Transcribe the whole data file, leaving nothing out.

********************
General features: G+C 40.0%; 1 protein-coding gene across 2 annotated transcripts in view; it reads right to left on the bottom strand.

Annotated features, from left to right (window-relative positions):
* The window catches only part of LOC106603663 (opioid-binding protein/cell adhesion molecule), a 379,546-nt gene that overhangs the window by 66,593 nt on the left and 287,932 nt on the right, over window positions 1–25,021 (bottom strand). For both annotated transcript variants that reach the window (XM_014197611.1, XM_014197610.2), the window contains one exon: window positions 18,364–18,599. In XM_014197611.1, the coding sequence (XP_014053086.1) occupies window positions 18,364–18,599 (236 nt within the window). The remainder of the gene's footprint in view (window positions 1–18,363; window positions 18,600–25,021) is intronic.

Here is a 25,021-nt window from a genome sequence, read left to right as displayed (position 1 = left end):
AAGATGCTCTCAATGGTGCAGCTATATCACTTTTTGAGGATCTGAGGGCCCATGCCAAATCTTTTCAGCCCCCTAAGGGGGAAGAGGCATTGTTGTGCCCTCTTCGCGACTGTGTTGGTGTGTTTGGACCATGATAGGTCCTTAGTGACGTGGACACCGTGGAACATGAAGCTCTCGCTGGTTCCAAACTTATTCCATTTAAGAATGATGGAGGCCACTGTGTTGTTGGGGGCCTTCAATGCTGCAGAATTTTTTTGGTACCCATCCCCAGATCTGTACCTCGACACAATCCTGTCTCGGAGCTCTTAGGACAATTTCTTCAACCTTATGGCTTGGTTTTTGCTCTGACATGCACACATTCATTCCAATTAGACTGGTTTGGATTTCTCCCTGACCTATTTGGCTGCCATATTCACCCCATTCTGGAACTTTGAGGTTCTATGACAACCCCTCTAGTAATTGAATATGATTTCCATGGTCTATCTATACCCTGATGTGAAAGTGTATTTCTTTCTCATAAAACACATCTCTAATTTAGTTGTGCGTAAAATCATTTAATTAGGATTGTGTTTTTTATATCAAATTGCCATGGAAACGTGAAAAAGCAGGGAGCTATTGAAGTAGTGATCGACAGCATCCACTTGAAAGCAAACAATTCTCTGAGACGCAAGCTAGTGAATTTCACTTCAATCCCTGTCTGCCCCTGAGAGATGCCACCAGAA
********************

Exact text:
General features: G+C 40.0%; 1 protein-coding gene across 2 annotated transcripts in view; it reads right to left on the bottom strand.

Annotated features, from left to right (window-relative positions):
* The window catches only part of LOC106603663 (opioid-binding protein/cell adhesion molecule), a 379,546-nt gene that overhangs the window by 66,593 nt on the left and 287,932 nt on the right, over window positions 1–25,021 (bottom strand). For both annotated transcript variants that reach the window (XM_014197611.1, XM_014197610.2), the window contains one exon: window positions 18,364–18,599. In XM_014197611.1, the coding sequence (XP_014053086.1) occupies window positions 18,364–18,599 (236 nt within the window). The remainder of the gene's footprint in view (window positions 1–18,363; window positions 18,600–25,021) is intronic.

Here is a 25,021-nt window from a genome sequence, read left to right as displayed (position 1 = left end):
AAGATGCTCTCAATGGTGCAGCTATATCACTTTTTGAGGATCTGAGGGCCCATGCCAAATCTTTTCAGCCCCCTAAGGGGGAAGAGGCATTGTTGTGCCCTCTTCGCGACTGTGTTGGTGTGTTTGGACCATGATAGGTCCTTAGTGACGTGGACACCGTGGAACATGAAGCTCTCGCTGGTTCCAAACTTATTCCATTTAAGAATGATGGAGGCCACTGTGTTGTTGGGGGCCTTCAATGCTGCAGAATTTTTTTGGTACCCATCCCCAGATCTGTACCTCGACACAATCCTGTCTCGGAGCTCTTAGGACAATTTCTTCAACCTTATGGCTTGGTTTTTGCTCTGACATGCACACATTCATTCCAATTAGACTGGTTTGGATTTCTCCCTGACCTATTTGGCTGCCATATTCACCCCATTCTGGAACTTTGAGGTTCTATGACAACCCCTCTAGTAATTGAATATGATTTCCATGGTCTATCTATACCCTGATGTGAAAGTGTATTTCTTTCTCATAAAACACATCTCTAATTTAGTTGTGCGTAAAATCATTTAATTAGGATTGTGTTTTTTATATCAAATTGCCATGGAAACGTGAAAAAGCAGGGAGCTATTGAAGTAGTGATCGACAGCATCCACTTGAAAGCAAACAATTCTCTGAGACGCAAGCTAGTGAATTTCACTTCAATCCCTGTCTGCCCCTGAGAGATGCCACCAGAA